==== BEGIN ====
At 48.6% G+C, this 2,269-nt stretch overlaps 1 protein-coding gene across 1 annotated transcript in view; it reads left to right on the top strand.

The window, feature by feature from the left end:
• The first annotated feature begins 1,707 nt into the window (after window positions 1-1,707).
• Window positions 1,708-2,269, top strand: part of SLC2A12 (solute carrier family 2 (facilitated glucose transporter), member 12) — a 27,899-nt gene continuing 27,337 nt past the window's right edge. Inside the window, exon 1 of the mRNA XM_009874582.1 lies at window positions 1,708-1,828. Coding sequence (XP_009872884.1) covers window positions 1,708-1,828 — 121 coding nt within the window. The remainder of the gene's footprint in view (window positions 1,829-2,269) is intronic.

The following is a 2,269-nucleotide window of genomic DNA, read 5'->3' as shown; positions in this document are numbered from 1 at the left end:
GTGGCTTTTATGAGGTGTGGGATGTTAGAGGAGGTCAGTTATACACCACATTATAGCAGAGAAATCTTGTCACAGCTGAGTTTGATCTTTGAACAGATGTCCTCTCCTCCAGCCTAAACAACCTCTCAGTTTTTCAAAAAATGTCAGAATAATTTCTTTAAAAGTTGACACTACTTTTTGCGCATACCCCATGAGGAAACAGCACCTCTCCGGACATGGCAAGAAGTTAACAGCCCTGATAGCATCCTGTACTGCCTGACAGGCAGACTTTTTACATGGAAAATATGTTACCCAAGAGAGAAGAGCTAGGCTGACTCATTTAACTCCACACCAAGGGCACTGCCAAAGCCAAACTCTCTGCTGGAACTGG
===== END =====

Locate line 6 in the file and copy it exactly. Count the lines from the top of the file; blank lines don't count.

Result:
GTGGCTTTTATGAGGTGTGGGATGTTAGAGGAGGTCAGTTATACACCACATTATAGCAGAGAAATCTTGTCACAGCTGAGTTTGATCTTTGAACAGATGTCCTCTCCTCCAGCCTAAACAACCTCTCAGTTTTTCAAAAAATGTCAGAATAATTTCTTTAAAAGTTGACACTACTTTTTGCGCATACCCCATGAGGAAACAGCACCTCTCCGGACATGGCAAGAAGTTAACAGCCCTGATAGCATCCTGTACTGCCTGACAGGCAGACTTTTTACATGGAAAATATGTTACCCAAGAGAGAAGAGCTAGGCTGACTCATTTAACTCCACACCAAGGGCACTGCCAAAGCCAAACTCTCTGCTGGAACTGG